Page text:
Climate change is getting REAL

The temperature changes are projected to reduce increases in ocean temperature, there will be worsening of food shortages and wildfires as soon as 2040 (Davenport, paragraph 2). To prevent 1.5 degrees C of warming the report from the IPCC makes it clear that the world would have to get rid of coal use. From reading the interesting article about Tyndall and the articles from IPCC there are ways that technological fixes can address rising temperatures. Tyndall found out that carbon dioxide and water vapor are quite powerful absorbers of heat (Reidy, page 12), and this has helped people today to figure out ways to avoid dumping all this carbon dioxide into the air. The IPCC has developed some carbon dioxide removals called CDR’s. A CDR example is bioenergy with CO2 capture and storage, which they have named BECCS for short. These facilities would limit CDR deployment to a few hundred. To significantly slow down climate change, it is a good question if there could be an effective socio-technological fix that could be employed in the timeframe from now to 2040. With all the coal-fired power plants around the globe, it could only be achieved if every country engaged in climate change agreements, and as an example, the US currently does not even do that. (Davenport, paragraph 7).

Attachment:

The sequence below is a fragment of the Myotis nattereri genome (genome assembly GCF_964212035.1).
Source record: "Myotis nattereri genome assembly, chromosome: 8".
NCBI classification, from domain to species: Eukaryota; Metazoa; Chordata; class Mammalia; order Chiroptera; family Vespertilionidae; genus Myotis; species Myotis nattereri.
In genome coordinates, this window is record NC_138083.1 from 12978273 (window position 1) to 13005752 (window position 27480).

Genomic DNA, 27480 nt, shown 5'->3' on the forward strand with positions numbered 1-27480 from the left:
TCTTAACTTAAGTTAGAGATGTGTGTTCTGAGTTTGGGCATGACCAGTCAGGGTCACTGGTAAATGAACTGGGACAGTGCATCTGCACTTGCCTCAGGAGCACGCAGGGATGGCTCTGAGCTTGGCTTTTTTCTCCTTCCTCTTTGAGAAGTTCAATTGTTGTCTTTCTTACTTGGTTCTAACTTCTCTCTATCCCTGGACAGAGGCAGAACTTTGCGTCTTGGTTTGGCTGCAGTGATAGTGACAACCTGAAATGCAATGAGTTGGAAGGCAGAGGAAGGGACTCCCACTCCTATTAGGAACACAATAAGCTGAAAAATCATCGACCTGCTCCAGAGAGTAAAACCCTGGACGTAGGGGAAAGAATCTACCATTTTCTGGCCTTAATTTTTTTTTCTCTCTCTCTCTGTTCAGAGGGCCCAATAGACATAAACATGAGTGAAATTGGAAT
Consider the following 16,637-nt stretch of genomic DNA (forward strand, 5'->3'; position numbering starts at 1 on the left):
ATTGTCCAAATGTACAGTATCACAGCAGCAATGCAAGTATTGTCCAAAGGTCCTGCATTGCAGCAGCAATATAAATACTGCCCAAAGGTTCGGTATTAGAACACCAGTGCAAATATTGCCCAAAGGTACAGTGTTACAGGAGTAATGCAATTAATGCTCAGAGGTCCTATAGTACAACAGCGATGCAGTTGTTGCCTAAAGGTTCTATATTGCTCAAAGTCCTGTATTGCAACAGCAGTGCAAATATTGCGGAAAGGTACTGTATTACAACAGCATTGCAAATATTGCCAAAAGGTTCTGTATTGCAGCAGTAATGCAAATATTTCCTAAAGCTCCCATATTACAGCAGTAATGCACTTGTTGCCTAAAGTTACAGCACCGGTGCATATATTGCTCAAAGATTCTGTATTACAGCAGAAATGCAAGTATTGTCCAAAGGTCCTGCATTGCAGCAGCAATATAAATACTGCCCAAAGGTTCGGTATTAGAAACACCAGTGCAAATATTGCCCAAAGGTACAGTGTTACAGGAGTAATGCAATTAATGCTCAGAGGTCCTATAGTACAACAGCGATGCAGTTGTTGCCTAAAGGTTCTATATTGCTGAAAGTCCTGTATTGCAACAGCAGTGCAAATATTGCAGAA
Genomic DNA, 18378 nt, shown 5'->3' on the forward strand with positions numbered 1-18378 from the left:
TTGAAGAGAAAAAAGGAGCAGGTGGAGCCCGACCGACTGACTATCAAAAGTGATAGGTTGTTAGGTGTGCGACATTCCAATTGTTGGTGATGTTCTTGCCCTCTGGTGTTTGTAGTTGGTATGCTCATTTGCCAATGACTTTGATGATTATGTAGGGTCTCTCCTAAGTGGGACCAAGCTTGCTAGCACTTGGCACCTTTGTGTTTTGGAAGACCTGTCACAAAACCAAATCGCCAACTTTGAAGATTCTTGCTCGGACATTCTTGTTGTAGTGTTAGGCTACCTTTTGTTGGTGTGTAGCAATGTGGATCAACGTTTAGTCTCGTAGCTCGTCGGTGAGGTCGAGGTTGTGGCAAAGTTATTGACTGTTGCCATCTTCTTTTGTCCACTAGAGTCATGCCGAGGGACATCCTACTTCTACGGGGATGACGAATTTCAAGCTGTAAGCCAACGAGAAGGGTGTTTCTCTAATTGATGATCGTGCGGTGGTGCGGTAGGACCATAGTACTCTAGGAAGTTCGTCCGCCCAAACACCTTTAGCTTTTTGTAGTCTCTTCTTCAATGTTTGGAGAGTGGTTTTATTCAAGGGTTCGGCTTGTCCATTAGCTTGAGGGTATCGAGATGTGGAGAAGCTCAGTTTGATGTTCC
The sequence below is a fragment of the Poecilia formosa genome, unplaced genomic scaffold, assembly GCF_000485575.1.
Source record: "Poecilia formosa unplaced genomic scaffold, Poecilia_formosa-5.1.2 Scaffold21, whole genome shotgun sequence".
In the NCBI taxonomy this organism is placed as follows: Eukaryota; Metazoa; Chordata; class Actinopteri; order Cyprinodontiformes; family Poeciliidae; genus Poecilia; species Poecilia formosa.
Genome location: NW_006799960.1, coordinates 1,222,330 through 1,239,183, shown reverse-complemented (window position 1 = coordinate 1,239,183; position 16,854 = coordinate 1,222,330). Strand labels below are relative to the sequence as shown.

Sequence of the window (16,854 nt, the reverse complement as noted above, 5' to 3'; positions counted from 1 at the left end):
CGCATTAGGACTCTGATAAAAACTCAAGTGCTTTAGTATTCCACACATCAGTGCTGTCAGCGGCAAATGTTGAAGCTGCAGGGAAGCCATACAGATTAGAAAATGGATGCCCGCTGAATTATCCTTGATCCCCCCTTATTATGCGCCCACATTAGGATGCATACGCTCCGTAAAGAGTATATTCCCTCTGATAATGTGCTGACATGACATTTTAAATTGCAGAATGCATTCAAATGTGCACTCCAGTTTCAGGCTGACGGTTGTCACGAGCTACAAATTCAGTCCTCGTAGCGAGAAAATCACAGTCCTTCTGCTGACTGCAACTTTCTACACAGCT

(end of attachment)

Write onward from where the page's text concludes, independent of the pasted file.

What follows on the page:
I wouldn’t say that climate science is too young to be reliable. With Tyndall’s experimental confirmations from the 1860s, it shows that climate science has been a topic for a while. The technological fixes and the catastrophic environmental changes in our world today have certainly not been a topic for a long period of time, but in some way climate science has. People have known about climate science, but the actions of limiting climate change with climate science can be explained as being in its infancy.

1 thought on “Climate change is getting REAL”

  1. Linnea, I thought you did a great job of answering the questions that were brought up for this week’s blog. I agree with you that countries engaging climate change agreements have a huge impact on whether an effective socio-technological fix could be employed in the timeframe between now and 2040. This could be difficult because, as you pointed out, the United States isn’t even currently doing that. I also agree with you that climate science isn’t too young to be reliable. It may be young in comparing to the universe, but it certainly has been around long enough to be explained and be reliable.

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